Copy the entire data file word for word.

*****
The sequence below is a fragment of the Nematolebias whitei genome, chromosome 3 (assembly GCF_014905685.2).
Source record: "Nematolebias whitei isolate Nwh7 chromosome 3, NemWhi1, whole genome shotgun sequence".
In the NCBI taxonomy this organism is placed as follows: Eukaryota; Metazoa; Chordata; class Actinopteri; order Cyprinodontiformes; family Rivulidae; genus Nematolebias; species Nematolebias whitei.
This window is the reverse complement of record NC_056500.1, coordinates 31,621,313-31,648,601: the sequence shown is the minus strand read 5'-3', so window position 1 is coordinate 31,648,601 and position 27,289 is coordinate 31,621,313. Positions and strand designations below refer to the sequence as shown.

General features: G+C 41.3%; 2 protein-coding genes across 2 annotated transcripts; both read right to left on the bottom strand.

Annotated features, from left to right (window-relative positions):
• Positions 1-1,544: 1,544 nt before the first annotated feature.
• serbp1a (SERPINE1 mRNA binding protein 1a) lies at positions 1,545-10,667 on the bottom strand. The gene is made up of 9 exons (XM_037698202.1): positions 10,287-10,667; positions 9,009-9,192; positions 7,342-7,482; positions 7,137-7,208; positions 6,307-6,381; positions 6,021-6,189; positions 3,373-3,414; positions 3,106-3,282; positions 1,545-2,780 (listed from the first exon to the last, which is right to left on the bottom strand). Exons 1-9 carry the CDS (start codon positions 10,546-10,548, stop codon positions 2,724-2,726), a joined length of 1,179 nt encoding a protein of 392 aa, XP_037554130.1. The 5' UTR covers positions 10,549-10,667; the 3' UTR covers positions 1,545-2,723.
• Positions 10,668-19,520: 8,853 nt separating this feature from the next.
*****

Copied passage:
The sequence below is a fragment of the Nematolebias whitei genome, chromosome 3 (assembly GCF_014905685.2).
Source record: "Nematolebias whitei isolate Nwh7 chromosome 3, NemWhi1, whole genome shotgun sequence".
In the NCBI taxonomy this organism is placed as follows: Eukaryota; Metazoa; Chordata; class Actinopteri; order Cyprinodontiformes; family Rivulidae; genus Nematolebias; species Nematolebias whitei.
This window is the reverse complement of record NC_056500.1, coordinates 31,621,313-31,648,601: the sequence shown is the minus strand read 5'-3', so window position 1 is coordinate 31,648,601 and position 27,289 is coordinate 31,621,313. Positions and strand designations below refer to the sequence as shown.

General features: G+C 41.3%; 2 protein-coding genes across 2 annotated transcripts; both read right to left on the bottom strand.

Annotated features, from left to right (window-relative positions):
• Positions 1-1,544: 1,544 nt before the first annotated feature.
• serbp1a (SERPINE1 mRNA binding protein 1a) lies at positions 1,545-10,667 on the bottom strand. The gene is made up of 9 exons (XM_037698202.1): positions 10,287-10,667; positions 9,009-9,192; positions 7,342-7,482; positions 7,137-7,208; positions 6,307-6,381; positions 6,021-6,189; positions 3,373-3,414; positions 3,106-3,282; positions 1,545-2,780 (listed from the first exon to the last, which is right to left on the bottom strand). Exons 1-9 carry the CDS (start codon positions 10,546-10,548, stop codon positions 2,724-2,726), a joined length of 1,179 nt encoding a protein of 392 aa, XP_037554130.1. The 5' UTR covers positions 10,549-10,667; the 3' UTR covers positions 1,545-2,723.
• Positions 10,668-19,520: 8,853 nt separating this feature from the next.